The Catholic Bishops and nuns haven’t been agreeing on very much lately, but they agree that the Ryan budget is “immoral and unChristian.”

The Economic Policy Institute estimates that 1.4 million jobs would be lost if Ryan’s budget were passed. The budget proposes to eliminate Pell Grants for over a million college students; it would continue subsidies for Big Oil, but cut funding for alternative and clean energy development. (In 2011, The Daily Beast reported that Ryan’s family leases land to oil companies, and benefits from those subsidies–I’m sure that’s just a coincidence…)

Paul Ryan has called Social Security a “Ponzi Scheme,” and supported privatizing it, but he would actually increase the already-bloated Defense budget. (When several Generals testified that the reductions in Obama’s Defense Budget would not jeopardize national defense, he called them liars. He later apologized.)

If you are thinking–okay, the guy is just one of those deficit hawks, well, you don’t know the whole Paul Ryan. He may reject his Catholic faith’s teachings on social justice, but he enthusiastically embraces its anti-choice positions.

Ryan sponsored a “Fetal Personhood” bill. That bill gave fetuses full personhood rights from conception and would not only outlaw all abortion, but most popular forms of birth control. He voted to defund Planned Parenthood, and supported  a bill which would have allowed hospitals to refuse to provide a woman with an emergency abortion even if it was necessary to save her life.

Ryan has pooh-poohed the science of climate change. He voted against the Lily Ledbetter Act to ensure equal pay for women.

There’s more, but this should give any voter a pretty good idea of the agenda we are being asked to endorse.

Paul Ryan is the Koch brothers’ wet dream. In a sane world, someone this radical would be unelectable.

Pray for sanity.





Conserving Our System

What passes for political discourse these days is so debased, so irrational, that we no longer even think about the real meanings of the words we throw around. So “socialist” is conflated with “Nazi” (and used without any obvious understanding of what the term describes) and “conservative” is used to describe positions that are anything but.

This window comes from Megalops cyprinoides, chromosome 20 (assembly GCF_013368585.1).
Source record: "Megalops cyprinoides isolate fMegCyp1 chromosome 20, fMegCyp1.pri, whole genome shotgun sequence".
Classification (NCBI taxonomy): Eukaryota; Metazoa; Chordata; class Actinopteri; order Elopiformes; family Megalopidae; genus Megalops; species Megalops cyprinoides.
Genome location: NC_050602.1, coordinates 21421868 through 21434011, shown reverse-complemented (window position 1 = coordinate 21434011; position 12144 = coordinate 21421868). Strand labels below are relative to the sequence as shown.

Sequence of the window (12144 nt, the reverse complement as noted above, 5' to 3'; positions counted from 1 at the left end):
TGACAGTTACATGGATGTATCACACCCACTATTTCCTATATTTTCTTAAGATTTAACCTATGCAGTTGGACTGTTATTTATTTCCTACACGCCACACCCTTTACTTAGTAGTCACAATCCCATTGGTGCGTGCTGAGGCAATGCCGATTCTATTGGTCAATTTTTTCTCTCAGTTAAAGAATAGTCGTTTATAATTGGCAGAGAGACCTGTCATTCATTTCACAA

To be conservative is to “conserve”–to protect elements of the past.

E.J. Dionne makes the point that today’s self-described conservatives are really radicals bent upon a wholesale abandonment of settled aspects of our national life.  It’s an important column, and well worth reading in its entirety.

Now, there are times when wholesale change is necessary or advantageous. There are other times when dramatic, radical reinvention is profoundly harmful. In a democratic system, it is up to the voters to decide whether they want to replace what they have with something radically different. But in order to make that decision, voters need to understand what is really being proposed–and in an era where propaganda has displaced much of the news, where a pitiful minority know enough about America’s history or constitutional system to recognize the magnitude of the changes the current GOP field is advocating, the significance of the 2012 election is not obvious to many–perhaps most–voters.

What was that old Chinese curse? May you live in interesting times?

We’re there.

Age and Perspective

One of the (very few) benefits of growing old is that you gain perspective. Sometimes, that also leads to a modicum of wisdom, sometimes not–but it does mean that one’s frame of reference is larger and longer. To use a very common example, you can’t truly appreciate how dramatically the internet has changed society if you were born after the invention of the world wide web.

This morning’s Paul Krugman column reminded me again that those of us born in the mid-twentieth century have a vantage point to assess political change that younger folks don’t have.

My students are frequently aghast when they learn that I was a Republican for most of my life–that I even ran for Congress as a fairly conservative Republican, and won a primary. But as Krugman points out, and as I try to explain to my students, the positions that made me “conservative” in 1980 make me a pinko/socialist/liberal today. Most of my students grew up in an environment where conservative Republicans reject evolution and the science of climate change, talk a lot about fiscal prudence, but practice “borrow and spend” economic policies, and are totally without compassion for the less fortunate. The only Republicans they’ve known are those who preach limited government while insisting on their right to control women’s reproduction and their right to discriminate against gays. They are shocked to learn that I was pro-choice and pro-gay rights and still was able to win a GOP primary.

Krugman explains the change with his usual clarity, beginning with the example of the Tea Party’s “let ’em die” eruption at the recent GOP Presidential debate: